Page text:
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In the hard market, are you selling on price or coverage?


May 11, 2021   by David Gambrill

Canadian Underwriter National Broker Survey: Broker success strategies revealed. Presented by Aviva


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Price point and carrier capacity have become increasingly important factors for brokers in recommending insurance coverage to their clients over the past year, according to Canadian Underwriter’s 2021 National Broker Survey.

Canadian Underwriter asked 234 Canadian P&C insurance brokers across the country what they considered to be the most important factors for them. Seventy-one per cent of brokers ranked price point among the highest factors, while 67% rated carrier capacity highly.

Broker experience plays a role in whether a broker is more inclined to consider price point or insurer capacity, the survey shows. Brokers with fewer than 16 years of experience in the business — some of whom may never have sold insurance in a hard market before — are more likely to take the price of the policy into consideration. On the other hand, more experienced brokers are more likely to consider a carrier’s capacity.

The broker value proposition in Canada is frequently described to the consumer as “the right coverage for the right price.” But the current hard market cycle, which has seen higher prices and deductibles, as well as shrinking capacity in some high-risk lines, has tested the broker’s ability to keep the conversation focused on cover and value, not price.

“The real key is presenting the right coverage options for the client to decide how much they are willing to pay for how much coverage they feel is right for them,” Hugh Fardy, a senior brokerage executive and a broker E&O specialist, posted on LinkedIn.

“As they say in court, I will stipulate there are buyers who only want to pay less and have little if any concern about cover. They may continue to shop each year, may pose extra E&O exposure [for the broker], and may be an accounts receivable issue.

“We need to change the narrative about insurance, moving focus to having clients in a position to make an informed decision on their insurance purchases. That means getting as much advice as possible in the client’s hands.”

While most brokers would agree with that, others in the LinkedIn thread following Fardy’s post observed that, in a hard market, trying to get the client to focus on coverage and not price may be easier said than done.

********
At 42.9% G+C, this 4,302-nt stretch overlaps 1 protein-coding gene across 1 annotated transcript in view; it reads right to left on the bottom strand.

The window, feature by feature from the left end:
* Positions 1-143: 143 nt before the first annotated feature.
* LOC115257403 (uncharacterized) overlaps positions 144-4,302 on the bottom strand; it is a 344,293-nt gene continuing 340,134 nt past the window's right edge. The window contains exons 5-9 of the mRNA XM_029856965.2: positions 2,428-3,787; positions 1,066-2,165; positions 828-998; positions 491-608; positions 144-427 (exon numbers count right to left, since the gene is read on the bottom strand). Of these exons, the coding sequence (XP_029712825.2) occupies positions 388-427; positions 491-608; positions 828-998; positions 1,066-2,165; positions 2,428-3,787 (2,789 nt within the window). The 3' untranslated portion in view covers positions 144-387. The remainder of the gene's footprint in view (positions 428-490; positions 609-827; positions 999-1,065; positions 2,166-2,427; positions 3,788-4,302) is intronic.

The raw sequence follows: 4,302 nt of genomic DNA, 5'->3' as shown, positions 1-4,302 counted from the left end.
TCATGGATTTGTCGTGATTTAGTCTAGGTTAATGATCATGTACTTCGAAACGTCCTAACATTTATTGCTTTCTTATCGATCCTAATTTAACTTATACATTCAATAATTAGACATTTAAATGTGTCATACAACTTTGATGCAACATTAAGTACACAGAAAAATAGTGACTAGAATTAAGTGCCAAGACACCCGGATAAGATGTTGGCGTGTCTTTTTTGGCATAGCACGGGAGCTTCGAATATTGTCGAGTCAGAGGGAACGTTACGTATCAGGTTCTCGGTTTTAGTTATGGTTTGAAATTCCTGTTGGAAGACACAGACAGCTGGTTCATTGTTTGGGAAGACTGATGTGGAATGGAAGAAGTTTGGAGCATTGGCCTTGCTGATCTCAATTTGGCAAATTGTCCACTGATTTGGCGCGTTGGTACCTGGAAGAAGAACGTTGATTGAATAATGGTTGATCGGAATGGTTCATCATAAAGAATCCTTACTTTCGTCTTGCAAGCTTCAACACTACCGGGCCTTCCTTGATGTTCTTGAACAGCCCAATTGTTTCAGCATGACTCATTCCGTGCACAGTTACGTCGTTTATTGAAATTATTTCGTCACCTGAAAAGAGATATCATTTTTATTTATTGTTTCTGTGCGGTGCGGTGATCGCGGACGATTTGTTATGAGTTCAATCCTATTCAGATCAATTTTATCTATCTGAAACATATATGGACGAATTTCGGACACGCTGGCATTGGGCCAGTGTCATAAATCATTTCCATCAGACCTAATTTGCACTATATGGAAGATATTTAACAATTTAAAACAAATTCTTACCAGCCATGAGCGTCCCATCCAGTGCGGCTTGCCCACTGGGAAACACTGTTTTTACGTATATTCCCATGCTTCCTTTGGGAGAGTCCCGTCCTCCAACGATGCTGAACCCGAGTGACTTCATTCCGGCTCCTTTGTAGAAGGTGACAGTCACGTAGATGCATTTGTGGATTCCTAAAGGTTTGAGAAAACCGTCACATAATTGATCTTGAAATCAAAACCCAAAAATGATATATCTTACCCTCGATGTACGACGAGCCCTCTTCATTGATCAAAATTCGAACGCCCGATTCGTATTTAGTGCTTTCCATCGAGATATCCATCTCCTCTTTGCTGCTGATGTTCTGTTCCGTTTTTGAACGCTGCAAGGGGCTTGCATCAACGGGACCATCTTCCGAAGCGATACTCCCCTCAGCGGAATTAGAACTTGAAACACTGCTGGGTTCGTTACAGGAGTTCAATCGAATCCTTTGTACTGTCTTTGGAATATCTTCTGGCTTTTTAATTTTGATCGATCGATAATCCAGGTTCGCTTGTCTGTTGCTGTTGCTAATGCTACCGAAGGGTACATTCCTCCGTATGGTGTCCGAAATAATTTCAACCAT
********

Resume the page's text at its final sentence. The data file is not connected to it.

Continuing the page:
“I’ve been in this business for 46 years and the altruistic mantra has always been it’s about coverage and value-added, but the bottom line is for our customers, it’s about price,” Peter Johnson, president at Jo-Gam Investments (2010) Ltd., commented in the LinkedIn thread. “At the end of the day, we can’t blame our customers, because no matter how much we scream hard market, there is always [some indiscriminating consumer] out there that wants to buy their market share.

“The only way that we will ever achieve our goal of having customers pick their broker for service and value added is to have all pricing be the same and the chances of that are slim and none, so let’s stop fooling ourselves and realize that our industry is all about how much and not so much about coverage and service.”

To which Fardy replied that too much focus on price may lead to increased E&O exposure for brokers. “From an E&O viewpoint…focus on advice [it] has to be. [If] too many believe in price, [that] may be the downfall of insurance ‘advisors.’”

 

Feature image courtesy of iStock.com/olaser



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1 Comment » for In the hard market, are you selling on price or coverage?
  1. ERIC BOATENG says:

    I believe in providing good service to our clients. Yet pricing out-weight the benefits of the brokers service, and coercing the insured to buy more coverage as well due to the assumed changing needs.
    To be honest, this hard market mantra with high premium as high as 20% plus do not wash well with our customers, especially in the middle of Covid-19 where most of the small businesses are going through rough times. Our loyal customers are questioning our loyalty, and integrity.

    Personal lines also comes with more restrictions from the Insurance companies. I believe that it is a deliberate attempt to get rid of brokers since most of the companies are competing with the brokers by selling directly to the general public. Play it fairly.

    This is my honest opinion

    Thanks

    Eric Boateng

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